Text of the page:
Guatemala was the centre of a thriving Mayan civilisation but had gone into decline at the time the Spanish arrived and colonised the area in the early 1500s. The country became independent of the Spanish in 1821 but only became a separate republic in 1839.
There then followed a period where the country was ruled by landowners and business people before being controlled by a dictator, Justo Barrios between 1873 and 1885. After that period Guatemala was ruled by a series of authoritarian governments but did, for ten years, between 1944 and 1954 enjoy democratic government led first by José Arévelo and then by Jacobo Arbenz.
Arbenz was attracted by a Marxist system and, in 1954, was overthrown by a US inspired military coup. Since then there have been successful coups in 1957, 1963, 1982, and 1983.
During the period from 1954 to 1984 the country went through a period of extreme turmoil, insurgency and guerilla activity which led to the deaths of around 200,000 people.
Between 1984 and 1986 the military began a transition to elected rule and in 1985 introduced a new constitution which came in to effect in 1986. In the 1985 election Marco Vinicio Cerezo Arévalo was elected president with 68.37% of the vote. He served until 1991 along with his Guatemalan Christian Democracy (DCG) party (in 2007 the DCG lost its status as a political party).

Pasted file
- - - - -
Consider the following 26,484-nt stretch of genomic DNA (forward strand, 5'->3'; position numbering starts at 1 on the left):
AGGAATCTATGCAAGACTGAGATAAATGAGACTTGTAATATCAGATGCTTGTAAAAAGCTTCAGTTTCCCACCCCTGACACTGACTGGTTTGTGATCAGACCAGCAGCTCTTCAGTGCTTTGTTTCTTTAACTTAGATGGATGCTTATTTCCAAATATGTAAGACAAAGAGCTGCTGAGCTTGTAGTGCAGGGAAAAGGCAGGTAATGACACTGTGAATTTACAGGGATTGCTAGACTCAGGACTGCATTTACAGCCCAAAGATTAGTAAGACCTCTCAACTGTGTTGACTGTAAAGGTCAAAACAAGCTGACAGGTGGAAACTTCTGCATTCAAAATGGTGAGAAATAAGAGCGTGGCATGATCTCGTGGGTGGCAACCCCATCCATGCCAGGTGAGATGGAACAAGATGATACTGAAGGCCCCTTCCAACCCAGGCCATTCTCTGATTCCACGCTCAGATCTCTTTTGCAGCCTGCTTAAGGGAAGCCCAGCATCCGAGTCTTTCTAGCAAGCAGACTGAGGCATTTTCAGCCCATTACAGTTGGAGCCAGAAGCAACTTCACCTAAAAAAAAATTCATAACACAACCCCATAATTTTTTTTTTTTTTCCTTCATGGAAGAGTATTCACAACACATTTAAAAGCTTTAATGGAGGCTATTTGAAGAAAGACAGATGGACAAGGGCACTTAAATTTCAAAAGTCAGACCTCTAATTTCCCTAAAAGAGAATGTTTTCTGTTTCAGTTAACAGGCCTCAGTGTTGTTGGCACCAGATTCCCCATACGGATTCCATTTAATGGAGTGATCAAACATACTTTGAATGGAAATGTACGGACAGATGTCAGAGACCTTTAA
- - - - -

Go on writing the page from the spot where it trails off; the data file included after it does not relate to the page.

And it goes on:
Jorge Antonio Serrano Elías was elected president in 1991 but his Movement of Action in Solidarity did not do so well, taking just 18 of the 116 seats in Congress. By 1993 Serrano was frustrated at not being able to carry out his policies and suspended the constitution, attempted to seize power and neutralize Congress. He failed and was forced to flee the country. In an indirect election conducted by Congress, Ramiro de León Carpio was elected president and served until 1996 when Serrano would have completed his term of office.
In 1995 fresh elections were held and Álvaro Enrique Arzú Yrigoyen was elected president with 51.2% of the vote. His National Advancement Party (PAN) became the largest party with 43 of the now 80 seats in congress. Arzú was able to negotiate a peace treaty with the Guatemalan National Revolutionary Unity Party (Unidad Revolucionaria Nacional Guatemalteca; URNG) which had been formed in 1982.
Nevertheless his party became increasingly unpopular and in 1999 Alfonso Antonio Portillo Cabrera was elected president with 68.31% of the vote. His party, the Guatemalan Republican Front (FRG) took 63 of the 113 seats. In 2004 it was the turn of Óscar José Rafael Berger Perdomo with 54.1% of the vote and his Grand National Alliance (GANA) which took 49 of 158 seats.
In 2007 Álvaro Colom Caballeros won with 52.82% of the vote. His National Unity of Hope (UNE) took 48 seats in the 158 seat Congress.
The President and Vice President are elected on one ballot to serve a four year term.
The unicameral Parliament or Congress of the Republic consists of 158 members elected to serve for four years partly through departmental constituencies and partly through proportional representation.
The Transparency International Corruption Perceptions Index (CPI) 2016 places Guatemala at joint 136th out of 176 countries with a CPI 2016 score of 28 (where 100 is least corrupt).